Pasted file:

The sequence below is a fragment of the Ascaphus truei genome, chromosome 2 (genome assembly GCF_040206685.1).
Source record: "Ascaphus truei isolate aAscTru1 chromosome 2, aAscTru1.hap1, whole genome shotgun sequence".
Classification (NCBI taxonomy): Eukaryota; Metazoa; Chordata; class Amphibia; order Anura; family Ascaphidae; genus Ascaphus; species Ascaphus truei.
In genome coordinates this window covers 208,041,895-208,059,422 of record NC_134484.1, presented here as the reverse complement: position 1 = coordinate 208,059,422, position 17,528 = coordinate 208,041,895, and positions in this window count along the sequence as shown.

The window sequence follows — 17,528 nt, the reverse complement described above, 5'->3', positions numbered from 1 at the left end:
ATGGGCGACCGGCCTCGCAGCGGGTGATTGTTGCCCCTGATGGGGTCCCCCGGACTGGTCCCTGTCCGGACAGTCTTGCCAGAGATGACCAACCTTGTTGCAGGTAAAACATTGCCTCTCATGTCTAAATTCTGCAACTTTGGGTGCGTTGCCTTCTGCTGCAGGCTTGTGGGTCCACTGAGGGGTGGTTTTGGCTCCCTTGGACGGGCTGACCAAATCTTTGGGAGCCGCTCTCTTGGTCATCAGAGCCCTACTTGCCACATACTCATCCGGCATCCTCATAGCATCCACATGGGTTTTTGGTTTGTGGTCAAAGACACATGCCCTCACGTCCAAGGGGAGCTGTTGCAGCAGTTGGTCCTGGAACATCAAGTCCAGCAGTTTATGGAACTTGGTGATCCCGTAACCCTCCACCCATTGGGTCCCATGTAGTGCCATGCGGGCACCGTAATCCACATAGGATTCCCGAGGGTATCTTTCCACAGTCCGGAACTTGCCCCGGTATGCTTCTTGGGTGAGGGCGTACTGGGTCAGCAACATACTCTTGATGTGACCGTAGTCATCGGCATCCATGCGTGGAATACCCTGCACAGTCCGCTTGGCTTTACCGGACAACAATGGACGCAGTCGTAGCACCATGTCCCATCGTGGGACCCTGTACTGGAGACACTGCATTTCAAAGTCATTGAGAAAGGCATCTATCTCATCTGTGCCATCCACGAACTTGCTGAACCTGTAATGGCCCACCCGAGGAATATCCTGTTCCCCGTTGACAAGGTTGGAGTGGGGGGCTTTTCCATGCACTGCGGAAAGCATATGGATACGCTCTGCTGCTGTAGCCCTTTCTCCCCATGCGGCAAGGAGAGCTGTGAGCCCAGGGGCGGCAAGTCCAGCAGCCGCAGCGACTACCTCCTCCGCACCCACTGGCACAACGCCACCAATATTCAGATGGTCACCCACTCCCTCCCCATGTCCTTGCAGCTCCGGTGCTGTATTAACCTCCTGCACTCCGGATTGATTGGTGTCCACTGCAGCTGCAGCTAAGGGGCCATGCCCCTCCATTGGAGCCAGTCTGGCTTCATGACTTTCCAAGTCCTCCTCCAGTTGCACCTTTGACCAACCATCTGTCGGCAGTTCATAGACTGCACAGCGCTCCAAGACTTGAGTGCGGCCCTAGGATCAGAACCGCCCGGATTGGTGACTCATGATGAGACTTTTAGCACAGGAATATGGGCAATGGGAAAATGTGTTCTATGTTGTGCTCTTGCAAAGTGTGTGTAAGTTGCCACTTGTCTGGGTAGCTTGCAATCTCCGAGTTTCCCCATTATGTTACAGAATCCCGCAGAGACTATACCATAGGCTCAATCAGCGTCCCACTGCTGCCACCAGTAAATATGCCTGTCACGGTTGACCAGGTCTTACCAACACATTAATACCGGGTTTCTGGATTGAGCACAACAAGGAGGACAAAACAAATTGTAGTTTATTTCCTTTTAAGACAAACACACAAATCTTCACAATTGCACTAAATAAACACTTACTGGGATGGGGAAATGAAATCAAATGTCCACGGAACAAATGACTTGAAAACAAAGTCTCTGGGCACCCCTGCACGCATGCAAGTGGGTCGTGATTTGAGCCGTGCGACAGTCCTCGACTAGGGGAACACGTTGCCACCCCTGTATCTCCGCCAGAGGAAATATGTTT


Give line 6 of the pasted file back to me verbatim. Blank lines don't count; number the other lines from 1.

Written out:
ATGGGCGACCGGCCTCGCAGCGGGTGATTGTTGCCCCTGATGGGGTCCCCCGGACTGGTCCCTGTCCGGACAGTCTTGCCAGAGATGACCAACCTTGTTGCAGGTAAAACATTGCCTCTCATGTCTAAATTCTGCAACTTTGGGTGCGTTGCCTTCTGCTGCAGGCTTGTGGGTCCACTGAGGGGTGGTTTTGGCTCCCTTGGACGGGCTGACCAAATCTTTGGGAGCCGCTCTCTTGGTCATCAGAGCCCTACTTGCCACATACTCATCCGGCATCCTCATAGCATCCACATGGGTTTTTGGTTTGTGGTCAAAGACACATGCCCTCACGTCCAAGGGGAGCTGTTGCAGCAGTTGGTCCTGGAACATCAAGTCCAGCAGTTTATGGAACTTGGTGATCCCGTAACCCTCCACCCATTGGGTCCCATGTAGTGCCATGCGGGCACCGTAATCCACATAGGATTCCCGAGGGTATCTTTCCACAGTCCGGAACTTGCCCCGGTATGCTTCTTGGGTGAGGGCGTACTGGGTCAGCAACATACTCTTGATGTGACCGTAGTCATCGGCATCCATGCGTGGAATACCCTGCACAGTCCGCTTGGCTTTACCGGACAACAATGGACGCAGTCGTAGCACCATGTCCCATCGTGGGACCCTGTACTGGAGACACTGCATTTCAAAGTCATTGAGAAAGGCATCTATCTCATCTGTGCCATCCACGAACTTGCTGAACCTGTAATGGCCCACCCGAGGAATATCCTGTTCCCCGTTGACAAGGTTGGAGTGGGGGGCTTTTCCATGCACTGCGGAAAGCATATGGATACGCTCTGCTGCTGTAGCCCTTTCTCCCCATGCGGCAAGGAGAGCTGTGAGCCCAGGGGCGGCAAGTCCAGCAGCCGCAGCGACTACCTCCTCCGCACCCACTGGCACAACGCCACCAATATTCAGATGGTCACCCACTCCCTCCCCATGTCCTTGCAGCTCCGGTGCTGTATTAACCTCCTGCACTCCGGATTGATTGGTGTCCACTGCAGCTGCAGCTAAGGGGCCATGCCCCTCCATTGGAGCCAGTCTGGCTTCATGACTTTCCAAGTCCTCCTCCAGTTGCACCTTTGACCAACCATCTGTCGGCAGTTCATAGACTGCACAGCGCTCCAAGACTTGAGTGCGGCCCTAGGATCAGAACCGCCCGGATTGGTGACTCATGATGAGACTTTTAGCACAGGAATATGGGCAATGGGAAAATGTGTTCTATGTTGTGCTCTTGCAAAGTGTGTGTAAGTTGCCACTTGTCTGGGTAGCTTGCAATCTCCGAGTTTCCCCATTATGTTACAGAATCCCGCAGAGACTATACCATAGGCTCAATCAGCGTCCCACTGCTGCCACCAGTAAATATGCCTGTCACGGTTGACCAGGTCTTACCAACACATTAATACCGGGTTTCTGGATTGAGCACAACAAGGAGGACAAAACAAATTGTAGTTTATTTCCTTTTAAGACAAACACACAAATCTTCACAATTGCACTAAATAAACACTTACTGGGATGGGGAAATGAAATCAAATGTCCACGGAACAAATGACTTGAAAACAAAGTCTCTGGGCACCCCTGCACGCATGCAAGTGGGTCGTGATTTGAGCCGTGCGACAGTCCTCGACTAGGGGAACACGTTGCCACCCCTGTATCTCCGCCAGAGGAAATATGTTT